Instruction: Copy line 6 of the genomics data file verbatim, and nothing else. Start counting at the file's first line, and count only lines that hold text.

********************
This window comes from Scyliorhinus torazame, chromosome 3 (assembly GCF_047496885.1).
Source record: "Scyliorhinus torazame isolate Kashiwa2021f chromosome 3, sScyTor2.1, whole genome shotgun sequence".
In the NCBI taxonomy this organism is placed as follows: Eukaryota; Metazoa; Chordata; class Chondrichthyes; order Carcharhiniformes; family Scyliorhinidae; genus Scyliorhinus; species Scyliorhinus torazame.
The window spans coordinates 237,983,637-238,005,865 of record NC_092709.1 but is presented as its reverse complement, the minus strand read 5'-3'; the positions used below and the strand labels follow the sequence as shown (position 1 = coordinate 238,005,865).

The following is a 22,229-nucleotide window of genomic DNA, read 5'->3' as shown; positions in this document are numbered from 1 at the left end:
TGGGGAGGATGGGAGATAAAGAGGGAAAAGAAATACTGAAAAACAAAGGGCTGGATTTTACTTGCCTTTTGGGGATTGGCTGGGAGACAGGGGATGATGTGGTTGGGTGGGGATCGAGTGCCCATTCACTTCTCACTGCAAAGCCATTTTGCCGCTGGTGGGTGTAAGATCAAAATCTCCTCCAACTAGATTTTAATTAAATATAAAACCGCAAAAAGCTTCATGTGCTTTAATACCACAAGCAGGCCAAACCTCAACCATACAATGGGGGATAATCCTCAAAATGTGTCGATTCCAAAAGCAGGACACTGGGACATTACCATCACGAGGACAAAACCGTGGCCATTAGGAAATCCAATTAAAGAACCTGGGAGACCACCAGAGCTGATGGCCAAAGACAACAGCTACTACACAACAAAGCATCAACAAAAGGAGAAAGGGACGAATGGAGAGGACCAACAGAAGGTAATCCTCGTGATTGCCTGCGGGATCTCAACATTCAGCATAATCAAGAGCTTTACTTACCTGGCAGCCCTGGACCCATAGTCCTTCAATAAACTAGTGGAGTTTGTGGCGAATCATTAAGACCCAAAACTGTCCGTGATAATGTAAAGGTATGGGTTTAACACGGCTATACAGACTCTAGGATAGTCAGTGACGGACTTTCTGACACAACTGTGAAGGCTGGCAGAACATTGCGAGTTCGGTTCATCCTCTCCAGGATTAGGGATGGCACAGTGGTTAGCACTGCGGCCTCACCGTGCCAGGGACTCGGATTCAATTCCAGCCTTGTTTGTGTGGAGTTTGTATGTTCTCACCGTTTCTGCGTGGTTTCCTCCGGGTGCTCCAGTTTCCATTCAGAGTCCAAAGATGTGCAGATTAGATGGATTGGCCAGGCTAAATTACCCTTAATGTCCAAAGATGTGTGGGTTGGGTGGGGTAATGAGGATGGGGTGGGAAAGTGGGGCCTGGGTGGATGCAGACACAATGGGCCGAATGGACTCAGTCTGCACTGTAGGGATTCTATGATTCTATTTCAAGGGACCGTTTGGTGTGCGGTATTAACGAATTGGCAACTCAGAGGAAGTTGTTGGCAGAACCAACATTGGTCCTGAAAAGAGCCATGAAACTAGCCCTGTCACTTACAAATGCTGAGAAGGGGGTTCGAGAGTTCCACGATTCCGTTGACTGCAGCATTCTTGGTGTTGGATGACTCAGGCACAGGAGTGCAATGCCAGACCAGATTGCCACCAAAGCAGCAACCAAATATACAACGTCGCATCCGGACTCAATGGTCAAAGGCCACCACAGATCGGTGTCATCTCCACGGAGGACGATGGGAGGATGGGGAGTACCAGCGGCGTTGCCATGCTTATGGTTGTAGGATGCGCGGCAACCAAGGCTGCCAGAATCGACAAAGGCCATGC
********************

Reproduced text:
TGGGGAGGATGGGAGATAAAGAGGGAAAAGAAATACTGAAAAACAAAGGGCTGGATTTTACTTGCCTTTTGGGGATTGGCTGGGAGACAGGGGATGATGTGGTTGGGTGGGGATCGAGTGCCCATTCACTTCTCACTGCAAAGCCATTTTGCCGCTGGTGGGTGTAAGATCAAAATCTCCTCCAACTAGATTTTAATTAAATATAAAACCGCAAAAAGCTTCATGTGCTTTAATACCACAAGCAGGCCAAACCTCAACCATACAATGGGGGATAATCCTCAAAATGTGTCGATTCCAAAAGCAGGACACTGGGACATTACCATCACGAGGACAAAACCGTGGCCATTAGGAAATCCAATTAAAGAACCTGGGAGACCACCAGAGCTGATGGCCAAAGACAACAGCTACTACACAACAAAGCATCAACAAAAGGAGAAAGGGACGAATGGAGAGGACCAACAGAAGGTAATCCTCGTGATTGCCTGCGGGATCTCAACATTCAGCATAATCAAGAGCTTTACTTACCTGGCAGCCCTGGACCCATAGTCCTTCAATAAACTAGTGGAGTTTGTGGCGAATCATTAAGACCCAAAACTGTCCGTGATAATGTAAAGGTATGGGTTTAACACGGCTATACAGACTCTAGGATAGTCAGTGACGGACTTTCTGACACAACTGTGAAGGCTGGCAGAACATTGCGAGTTCGGTTCATCCTCTCCAGGATTAGGGATGGCACAGTGGTTAGCACTGCGGCCTCACCGTGCCAGGGACTCGGATTCAATTCCAGCCTTGTTTGTGTGGAGTTTGTATGTTCTCACCGTTTCTGCGTGGTTTCCTCCGGGTGCTCCAGTTTCCATTCAGAGTCCAAAGATGTGCAGATTAGATGGATTGGCCAGGCTAAATTACCCTTAATGTCCAAAGATGTGTGGGTTGGGTGGGGTAATGAGGATGGGGTGGGAAAGTGGGGCCTGGGTGGATGCAGACACAATGGGCCGAATGGACTCAGTCTGCACTGTAGGGATTCTATGATTCTATTTCAAGGGACCGTTTGGTGTGCGGTATTAACGAATTGGCAACTCAGAGGAAGTTGTTGGCAGAACCAACATTGGTCCTGAAAAGAGCCATGAAACTAGCCCTGTCACTTACAAATGCTGAGAAGGGGGTTCGAGAGTTCCACGATTCCGTTGACTGCAGCATTCTTGGTGTTGGATGACTCAGGCACAGGAGTGCAATGCCAGACCAGATTGCCACCAAAGCAGCAACCAAATATACAACGTCGCATCCGGACTCAATGGTCAAAGGCCACCACAGATCGGTGTCATCTCCACGGAGGACGATGGGAGGATGGGGAGTACCAGCGGCGTTGCCATGCTTATGGTTGTAGGATGCGCGGCAACCAAGGCTGCCAGAATCGACAAAGGCCATGC